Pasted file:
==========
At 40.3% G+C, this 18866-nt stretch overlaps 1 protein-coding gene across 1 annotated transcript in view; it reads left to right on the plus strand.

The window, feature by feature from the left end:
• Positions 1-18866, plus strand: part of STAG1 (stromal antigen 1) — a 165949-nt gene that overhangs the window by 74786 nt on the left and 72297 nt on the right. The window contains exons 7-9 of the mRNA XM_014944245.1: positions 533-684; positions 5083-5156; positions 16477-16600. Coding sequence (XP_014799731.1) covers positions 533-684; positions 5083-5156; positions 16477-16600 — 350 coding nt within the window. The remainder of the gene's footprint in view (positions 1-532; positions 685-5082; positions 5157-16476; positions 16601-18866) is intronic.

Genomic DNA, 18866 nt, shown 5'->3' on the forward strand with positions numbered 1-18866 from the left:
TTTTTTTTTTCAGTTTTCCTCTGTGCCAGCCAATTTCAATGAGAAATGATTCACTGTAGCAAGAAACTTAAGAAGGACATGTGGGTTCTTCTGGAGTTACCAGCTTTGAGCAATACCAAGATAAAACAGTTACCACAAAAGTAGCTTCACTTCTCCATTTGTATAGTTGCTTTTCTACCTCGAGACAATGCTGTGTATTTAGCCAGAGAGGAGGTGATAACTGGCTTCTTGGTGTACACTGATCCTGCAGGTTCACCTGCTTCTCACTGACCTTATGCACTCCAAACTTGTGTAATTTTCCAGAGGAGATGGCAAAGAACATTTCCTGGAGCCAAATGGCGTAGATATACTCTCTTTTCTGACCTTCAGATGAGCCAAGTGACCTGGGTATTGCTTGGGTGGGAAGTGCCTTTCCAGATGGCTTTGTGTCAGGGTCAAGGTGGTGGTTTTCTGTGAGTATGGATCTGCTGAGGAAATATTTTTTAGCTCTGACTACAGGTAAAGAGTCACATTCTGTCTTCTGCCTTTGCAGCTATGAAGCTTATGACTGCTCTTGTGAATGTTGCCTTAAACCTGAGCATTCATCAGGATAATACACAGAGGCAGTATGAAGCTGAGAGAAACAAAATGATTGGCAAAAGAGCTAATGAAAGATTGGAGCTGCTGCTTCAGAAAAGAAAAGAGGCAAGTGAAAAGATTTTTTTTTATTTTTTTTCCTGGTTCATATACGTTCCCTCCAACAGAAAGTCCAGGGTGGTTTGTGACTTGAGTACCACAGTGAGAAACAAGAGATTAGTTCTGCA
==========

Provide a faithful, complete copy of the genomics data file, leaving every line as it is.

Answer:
At 40.3% G+C, this 18866-nt stretch overlaps 1 protein-coding gene across 1 annotated transcript in view; it reads left to right on the plus strand.

The window, feature by feature from the left end:
• Positions 1-18866, plus strand: part of STAG1 (stromal antigen 1) — a 165949-nt gene that overhangs the window by 74786 nt on the left and 72297 nt on the right. The window contains exons 7-9 of the mRNA XM_014944245.1: positions 533-684; positions 5083-5156; positions 16477-16600. Coding sequence (XP_014799731.1) covers positions 533-684; positions 5083-5156; positions 16477-16600 — 350 coding nt within the window. The remainder of the gene's footprint in view (positions 1-532; positions 685-5082; positions 5157-16476; positions 16601-18866) is intronic.

Genomic DNA, 18866 nt, shown 5'->3' on the forward strand with positions numbered 1-18866 from the left:
TTTTTTTTTTCAGTTTTCCTCTGTGCCAGCCAATTTCAATGAGAAATGATTCACTGTAGCAAGAAACTTAAGAAGGACATGTGGGTTCTTCTGGAGTTACCAGCTTTGAGCAATACCAAGATAAAACAGTTACCACAAAAGTAGCTTCACTTCTCCATTTGTATAGTTGCTTTTCTACCTCGAGACAATGCTGTGTATTTAGCCAGAGAGGAGGTGATAACTGGCTTCTTGGTGTACACTGATCCTGCAGGTTCACCTGCTTCTCACTGACCTTATGCACTCCAAACTTGTGTAATTTTCCAGAGGAGATGGCAAAGAACATTTCCTGGAGCCAAATGGCGTAGATATACTCTCTTTTCTGACCTTCAGATGAGCCAAGTGACCTGGGTATTGCTTGGGTGGGAAGTGCCTTTCCAGATGGCTTTGTGTCAGGGTCAAGGTGGTGGTTTTCTGTGAGTATGGATCTGCTGAGGAAATATTTTTTAGCTCTGACTACAGGTAAAGAGTCACATTCTGTCTTCTGCCTTTGCAGCTATGAAGCTTATGACTGCTCTTGTGAATGTTGCCTTAAACCTGAGCATTCATCAGGATAATACACAGAGGCAGTATGAAGCTGAGAGAAACAAAATGATTGGCAAAAGAGCTAATGAAAGATTGGAGCTGCTGCTTCAGAAAAGAAAAGAGGCAAGTGAAAAGATTTTTTTTTATTTTTTTTCCTGGTTCATATACGTTCCCTCCAACAGAAAGTCCAGGGTGGTTTGTGACTTGAGTACCACAGTGAGAAACAAGAGATTAGTTCTGCA